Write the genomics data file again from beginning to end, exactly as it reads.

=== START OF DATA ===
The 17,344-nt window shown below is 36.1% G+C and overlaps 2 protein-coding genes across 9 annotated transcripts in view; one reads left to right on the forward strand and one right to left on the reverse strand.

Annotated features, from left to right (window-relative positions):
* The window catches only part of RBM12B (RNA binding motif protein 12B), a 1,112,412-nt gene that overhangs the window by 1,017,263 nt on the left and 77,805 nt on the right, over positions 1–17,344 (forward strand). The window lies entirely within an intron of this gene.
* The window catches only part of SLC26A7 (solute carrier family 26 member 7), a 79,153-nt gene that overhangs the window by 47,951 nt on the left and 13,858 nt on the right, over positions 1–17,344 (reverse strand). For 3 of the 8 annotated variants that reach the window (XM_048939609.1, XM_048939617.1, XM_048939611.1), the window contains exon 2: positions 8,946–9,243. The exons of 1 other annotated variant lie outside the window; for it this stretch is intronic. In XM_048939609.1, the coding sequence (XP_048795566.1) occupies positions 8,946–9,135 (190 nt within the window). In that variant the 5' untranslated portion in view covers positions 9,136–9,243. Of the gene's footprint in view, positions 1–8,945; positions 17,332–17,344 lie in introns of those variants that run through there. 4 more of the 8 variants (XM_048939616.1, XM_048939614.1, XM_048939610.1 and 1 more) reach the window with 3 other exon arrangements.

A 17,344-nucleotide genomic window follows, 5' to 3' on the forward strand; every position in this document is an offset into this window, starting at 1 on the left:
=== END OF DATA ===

The 17,344-nt window shown below is 36.1% G+C and overlaps 2 protein-coding genes across 9 annotated transcripts in view; one reads left to right on the forward strand and one right to left on the reverse strand.

Annotated features, from left to right (window-relative positions):
* The window catches only part of RBM12B (RNA binding motif protein 12B), a 1,112,412-nt gene that overhangs the window by 1,017,263 nt on the left and 77,805 nt on the right, over positions 1–17,344 (forward strand). The window lies entirely within an intron of this gene.
* The window catches only part of SLC26A7 (solute carrier family 26 member 7), a 79,153-nt gene that overhangs the window by 47,951 nt on the left and 13,858 nt on the right, over positions 1–17,344 (reverse strand). For 3 of the 8 annotated variants that reach the window (XM_048939609.1, XM_048939617.1, XM_048939611.1), the window contains exon 2: positions 8,946–9,243. The exons of 1 other annotated variant lie outside the window; for it this stretch is intronic. In XM_048939609.1, the coding sequence (XP_048795566.1) occupies positions 8,946–9,135 (190 nt within the window). In that variant the 5' untranslated portion in view covers positions 9,136–9,243. Of the gene's footprint in view, positions 1–8,945; positions 17,332–17,344 lie in introns of those variants that run through there. 4 more of the 8 variants (XM_048939616.1, XM_048939614.1, XM_048939610.1 and 1 more) reach the window with 3 other exon arrangements.

A 17,344-nucleotide genomic window follows, 5' to 3' on the forward strand; every position in this document is an offset into this window, starting at 1 on the left: